But sending ground troops would mean again becoming stuck in an unwinnable war, with huge costs financially and to the lives of the intervening troops. So for now the imperialists’ strategy is to send military assistance to the failed Iraqi army – widely regarded as a corrupt, largely Shia sectarian force – and to some of the militias already fighting Islamic State, including the Kurdish Peshmerga in Iraq and the FSA in Syria.
However, the world and regional powers are not sending that assistance with humanitarian aims, but rather to fight a proxy war in their own interests on the ground and to buy influence over organisations that might hold territory after the war.
This is partially shown in US imperialism’s and the Turkish regime’s reluctance to assist the YPG Kurdish militias that are defending Syrian Kurdish areas in Rojava from Islamic State. They regard them with suspicion and as an unreliable, possibly hostile, force.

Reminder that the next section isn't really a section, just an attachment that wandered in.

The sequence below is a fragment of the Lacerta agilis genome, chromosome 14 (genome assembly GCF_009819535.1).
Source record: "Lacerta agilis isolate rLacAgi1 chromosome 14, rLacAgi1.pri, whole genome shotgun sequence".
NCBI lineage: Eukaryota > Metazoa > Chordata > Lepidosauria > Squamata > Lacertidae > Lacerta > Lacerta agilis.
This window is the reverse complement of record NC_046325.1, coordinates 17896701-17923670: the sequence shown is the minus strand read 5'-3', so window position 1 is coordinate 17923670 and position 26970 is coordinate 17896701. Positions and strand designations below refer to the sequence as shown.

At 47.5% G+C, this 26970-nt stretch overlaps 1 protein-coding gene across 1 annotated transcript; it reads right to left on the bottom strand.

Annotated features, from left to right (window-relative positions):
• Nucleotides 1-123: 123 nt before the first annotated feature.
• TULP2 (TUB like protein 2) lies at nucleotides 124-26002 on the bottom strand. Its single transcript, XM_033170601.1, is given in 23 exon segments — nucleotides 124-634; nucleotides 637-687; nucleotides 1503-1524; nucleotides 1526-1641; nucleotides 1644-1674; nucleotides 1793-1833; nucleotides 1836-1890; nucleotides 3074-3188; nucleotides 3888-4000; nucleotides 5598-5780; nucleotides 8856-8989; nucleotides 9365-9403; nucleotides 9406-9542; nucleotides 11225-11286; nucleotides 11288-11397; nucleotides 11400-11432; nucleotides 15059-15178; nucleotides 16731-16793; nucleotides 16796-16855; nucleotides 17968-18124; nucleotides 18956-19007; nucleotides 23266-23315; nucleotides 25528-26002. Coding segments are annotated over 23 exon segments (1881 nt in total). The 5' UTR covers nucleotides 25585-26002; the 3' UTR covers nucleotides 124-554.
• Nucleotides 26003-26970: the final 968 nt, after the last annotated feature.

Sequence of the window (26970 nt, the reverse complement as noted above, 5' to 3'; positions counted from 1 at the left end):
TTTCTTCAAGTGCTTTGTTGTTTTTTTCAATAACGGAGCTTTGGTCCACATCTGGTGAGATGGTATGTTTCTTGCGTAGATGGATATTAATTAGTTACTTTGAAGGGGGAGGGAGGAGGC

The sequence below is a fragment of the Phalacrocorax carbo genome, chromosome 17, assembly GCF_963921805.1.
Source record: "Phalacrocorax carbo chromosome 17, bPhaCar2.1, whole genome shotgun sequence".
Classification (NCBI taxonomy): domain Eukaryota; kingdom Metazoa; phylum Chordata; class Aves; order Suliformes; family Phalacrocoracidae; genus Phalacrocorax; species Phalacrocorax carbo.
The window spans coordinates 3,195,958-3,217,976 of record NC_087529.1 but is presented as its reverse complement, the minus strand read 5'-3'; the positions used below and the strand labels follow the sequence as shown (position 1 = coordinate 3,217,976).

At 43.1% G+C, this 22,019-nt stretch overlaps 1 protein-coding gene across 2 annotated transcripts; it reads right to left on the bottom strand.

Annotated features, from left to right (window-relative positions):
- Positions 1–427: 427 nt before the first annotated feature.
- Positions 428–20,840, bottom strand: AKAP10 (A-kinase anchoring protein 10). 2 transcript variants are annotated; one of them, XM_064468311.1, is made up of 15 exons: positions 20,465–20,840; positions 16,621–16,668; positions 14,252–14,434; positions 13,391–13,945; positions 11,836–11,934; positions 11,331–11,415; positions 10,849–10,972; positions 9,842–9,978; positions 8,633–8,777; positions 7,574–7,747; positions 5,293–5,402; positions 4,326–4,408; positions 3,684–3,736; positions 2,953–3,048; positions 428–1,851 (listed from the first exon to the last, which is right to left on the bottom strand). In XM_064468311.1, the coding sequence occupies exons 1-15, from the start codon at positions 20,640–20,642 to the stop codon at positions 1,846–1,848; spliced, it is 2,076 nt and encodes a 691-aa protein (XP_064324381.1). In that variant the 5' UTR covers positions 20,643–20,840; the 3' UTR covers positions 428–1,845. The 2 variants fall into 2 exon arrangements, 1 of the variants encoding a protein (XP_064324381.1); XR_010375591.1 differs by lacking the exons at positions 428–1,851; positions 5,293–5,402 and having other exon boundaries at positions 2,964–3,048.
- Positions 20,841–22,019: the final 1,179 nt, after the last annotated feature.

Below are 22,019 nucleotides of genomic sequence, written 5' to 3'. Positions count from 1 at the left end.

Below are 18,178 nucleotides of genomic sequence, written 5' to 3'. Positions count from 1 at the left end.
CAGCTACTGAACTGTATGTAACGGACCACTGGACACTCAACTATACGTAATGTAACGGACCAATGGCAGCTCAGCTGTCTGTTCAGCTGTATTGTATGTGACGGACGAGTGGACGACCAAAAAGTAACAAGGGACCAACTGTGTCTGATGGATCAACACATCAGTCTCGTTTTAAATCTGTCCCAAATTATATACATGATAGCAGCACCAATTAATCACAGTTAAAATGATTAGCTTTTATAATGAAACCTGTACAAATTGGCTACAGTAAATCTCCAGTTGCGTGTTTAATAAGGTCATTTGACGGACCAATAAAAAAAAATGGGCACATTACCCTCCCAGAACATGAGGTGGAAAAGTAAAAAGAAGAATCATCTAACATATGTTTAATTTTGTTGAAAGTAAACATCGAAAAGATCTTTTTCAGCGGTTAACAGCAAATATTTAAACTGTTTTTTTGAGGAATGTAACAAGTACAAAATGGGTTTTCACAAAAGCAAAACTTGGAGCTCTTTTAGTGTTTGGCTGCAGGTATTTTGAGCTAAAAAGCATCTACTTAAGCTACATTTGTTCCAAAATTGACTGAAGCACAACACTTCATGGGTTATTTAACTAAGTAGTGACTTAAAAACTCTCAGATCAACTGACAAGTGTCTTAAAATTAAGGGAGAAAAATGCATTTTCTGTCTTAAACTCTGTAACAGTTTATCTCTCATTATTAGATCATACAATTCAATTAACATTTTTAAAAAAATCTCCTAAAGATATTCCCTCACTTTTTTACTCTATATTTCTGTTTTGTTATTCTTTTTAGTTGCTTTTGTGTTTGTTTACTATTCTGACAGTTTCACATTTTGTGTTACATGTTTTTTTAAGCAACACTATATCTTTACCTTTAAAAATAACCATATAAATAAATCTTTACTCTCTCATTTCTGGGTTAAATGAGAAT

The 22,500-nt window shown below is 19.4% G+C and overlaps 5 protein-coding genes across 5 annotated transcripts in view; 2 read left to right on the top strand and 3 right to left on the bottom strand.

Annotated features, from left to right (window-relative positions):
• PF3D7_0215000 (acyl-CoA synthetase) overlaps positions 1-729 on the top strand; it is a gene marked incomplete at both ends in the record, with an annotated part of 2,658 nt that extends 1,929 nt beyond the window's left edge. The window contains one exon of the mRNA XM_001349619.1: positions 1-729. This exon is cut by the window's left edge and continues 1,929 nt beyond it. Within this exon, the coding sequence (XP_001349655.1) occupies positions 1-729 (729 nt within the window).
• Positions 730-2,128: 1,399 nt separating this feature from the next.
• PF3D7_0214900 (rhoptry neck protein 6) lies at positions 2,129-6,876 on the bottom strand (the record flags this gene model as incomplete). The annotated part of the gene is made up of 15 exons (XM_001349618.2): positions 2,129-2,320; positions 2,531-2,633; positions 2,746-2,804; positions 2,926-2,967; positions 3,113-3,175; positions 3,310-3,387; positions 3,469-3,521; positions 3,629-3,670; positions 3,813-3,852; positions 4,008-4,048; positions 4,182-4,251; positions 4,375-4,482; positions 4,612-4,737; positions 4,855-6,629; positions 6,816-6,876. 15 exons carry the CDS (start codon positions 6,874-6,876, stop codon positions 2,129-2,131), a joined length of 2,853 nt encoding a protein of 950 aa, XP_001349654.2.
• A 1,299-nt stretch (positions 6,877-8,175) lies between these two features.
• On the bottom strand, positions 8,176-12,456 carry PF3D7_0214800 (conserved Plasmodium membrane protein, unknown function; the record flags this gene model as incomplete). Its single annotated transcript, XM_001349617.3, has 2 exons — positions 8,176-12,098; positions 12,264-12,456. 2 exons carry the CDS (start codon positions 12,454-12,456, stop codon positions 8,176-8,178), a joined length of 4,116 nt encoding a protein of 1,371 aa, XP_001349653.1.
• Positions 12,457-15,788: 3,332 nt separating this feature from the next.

Furthermore, the very existence and growth of Islamic State is a direct result of imperialist intervention – the group first started in the early period of the US-UK occupation – and most of the heavy weapons it has seized and is using were previously supplied to the Iraqi army by the US and to the Syrian army by Russia.
Effects of US-led bombing
To say that the present military offensive is fraught with difficulties for the intervening powers is a massive understatement.
The New York Times reported that after the first six weeks of air strikes on Islamic State in Iraq, it still held sway over a quarter of the country.
Meanwhile civilians are also at the receiving end of the missiles – it is impossible for the bombers to target Islamic State only. In addition, oil refineries, grain stores and other businesses and institutions are being destroyed, devastation that will impact massively on civilians regardless of who controls their area.